Prince George's County Executive Lawrence J. Hogan yesterday announced a holiday season crackdown on drunk driving, along with a package of recommendations intended, he said, to prevent more families "from having to suffer the agony of unnecessary deaths resulting from drunk driving."
Meanwhile, in neighboring Montgomery County, County Executive Charles W. Gilchrist told reporters that an existing program that uses police roadblocks to check for intoxicated drivers has been successful and may be expanded.
Hogan said Prince George's police will be instructed to give arrests for drunk driving "the highest priority" during the holiday season. "This county will not tolerate the senseless and reckless behavior that results" when people drive while drunk, he said.
Hogan made his announcement as he received the final report of the county's Drunk Driving Task Force. The 13-member group, including government officials, police, criminal justice experts and citizen representatives, was convened by Hogan in July to draw up recommendations for possible legislation for the upcoming session of the Maryland General Assembly. The group also suggested some administrative changes that do not require action by the legislature.
Among the recommendations for state-level action:
* That the minimum age for purchasing any type of alcohol be raised to 21. "The majority of arrests for driving under the influence occur in the 18-year-old group," said Wilbert Wilson, a Hogan aide who chaired the task force.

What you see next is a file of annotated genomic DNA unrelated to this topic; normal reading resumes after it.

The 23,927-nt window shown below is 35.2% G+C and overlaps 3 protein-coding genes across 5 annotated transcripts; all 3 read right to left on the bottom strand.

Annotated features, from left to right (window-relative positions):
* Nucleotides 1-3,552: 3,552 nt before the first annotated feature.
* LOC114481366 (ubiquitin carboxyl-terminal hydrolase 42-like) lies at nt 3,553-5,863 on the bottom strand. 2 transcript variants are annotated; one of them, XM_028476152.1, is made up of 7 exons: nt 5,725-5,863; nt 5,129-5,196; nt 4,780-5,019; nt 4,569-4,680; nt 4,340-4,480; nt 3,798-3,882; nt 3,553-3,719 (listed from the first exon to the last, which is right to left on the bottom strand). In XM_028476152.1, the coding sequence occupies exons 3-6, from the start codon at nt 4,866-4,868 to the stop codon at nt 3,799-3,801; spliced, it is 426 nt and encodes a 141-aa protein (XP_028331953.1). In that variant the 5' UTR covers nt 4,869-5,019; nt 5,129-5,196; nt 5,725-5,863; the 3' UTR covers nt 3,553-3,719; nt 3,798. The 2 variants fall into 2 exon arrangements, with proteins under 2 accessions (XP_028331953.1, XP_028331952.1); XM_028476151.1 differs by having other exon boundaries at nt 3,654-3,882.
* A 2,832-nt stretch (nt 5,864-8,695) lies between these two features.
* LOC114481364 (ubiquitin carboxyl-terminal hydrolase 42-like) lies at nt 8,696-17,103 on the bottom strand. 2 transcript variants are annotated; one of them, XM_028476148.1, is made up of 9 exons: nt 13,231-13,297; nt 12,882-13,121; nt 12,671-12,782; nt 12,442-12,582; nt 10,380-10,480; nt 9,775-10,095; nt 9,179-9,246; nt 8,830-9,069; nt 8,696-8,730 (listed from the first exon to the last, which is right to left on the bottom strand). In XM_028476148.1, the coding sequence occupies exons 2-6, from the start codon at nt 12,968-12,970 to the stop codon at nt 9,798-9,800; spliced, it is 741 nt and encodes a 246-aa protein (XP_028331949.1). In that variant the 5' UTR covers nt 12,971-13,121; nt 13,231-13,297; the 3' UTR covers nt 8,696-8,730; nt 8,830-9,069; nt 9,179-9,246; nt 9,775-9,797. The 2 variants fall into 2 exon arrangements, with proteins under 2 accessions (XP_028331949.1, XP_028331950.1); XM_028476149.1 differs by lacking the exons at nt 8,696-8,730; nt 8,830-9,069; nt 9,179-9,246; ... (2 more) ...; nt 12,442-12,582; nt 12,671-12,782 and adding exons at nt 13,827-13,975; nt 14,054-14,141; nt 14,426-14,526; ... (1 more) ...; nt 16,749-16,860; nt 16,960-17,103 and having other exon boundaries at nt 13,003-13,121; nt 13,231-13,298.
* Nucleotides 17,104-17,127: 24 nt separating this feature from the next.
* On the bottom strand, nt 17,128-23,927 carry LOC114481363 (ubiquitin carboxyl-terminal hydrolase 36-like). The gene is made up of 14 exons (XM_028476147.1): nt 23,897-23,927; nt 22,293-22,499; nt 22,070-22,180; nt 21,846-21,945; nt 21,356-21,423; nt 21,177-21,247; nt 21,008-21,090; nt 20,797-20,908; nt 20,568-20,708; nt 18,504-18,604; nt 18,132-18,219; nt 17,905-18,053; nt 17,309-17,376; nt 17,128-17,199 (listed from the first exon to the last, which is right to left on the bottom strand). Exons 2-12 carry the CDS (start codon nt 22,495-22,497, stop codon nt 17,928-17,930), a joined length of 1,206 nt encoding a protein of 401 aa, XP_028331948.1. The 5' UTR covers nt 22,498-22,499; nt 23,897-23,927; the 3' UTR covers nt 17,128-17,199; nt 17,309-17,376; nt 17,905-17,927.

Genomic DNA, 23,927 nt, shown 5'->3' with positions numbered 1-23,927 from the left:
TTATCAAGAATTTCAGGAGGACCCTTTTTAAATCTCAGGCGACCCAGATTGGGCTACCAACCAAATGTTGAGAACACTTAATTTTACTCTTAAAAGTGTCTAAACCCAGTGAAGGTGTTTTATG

* That harsher penalties for convicted drunk drivers be instituted, including penalites for parents who allow minor children to drive while intoxicated.
* That sentencing judges be supplied with copies of a "victim impact statement," before they decide how to punish a drunk driver. "Every time you go into a courtroom you hear a judge say 'I'm going to give you a lenient sentence because you're going to have to live with this.' Well he doesn't -- we do," said task force member Thomas Sexton, whose 15-year-old son was killed by a drunk driver. "The judge has no idea what's happened to the family."
On the county level, the group urged the creation of a separate traffic unit within the police force that would enforce and investigate drunk driving charges full-time.
In Montgomery County, Gilchrist echoed Hogan's tough language, saying "We want the message to go forth -- if you're going to drink, don't drive in Montgomery County."
Gilchrist said that a new program of police checkpoints to scrutinize each passing driver for signs of drunkenness has resulted in 81 arrests since the surveillance began in November.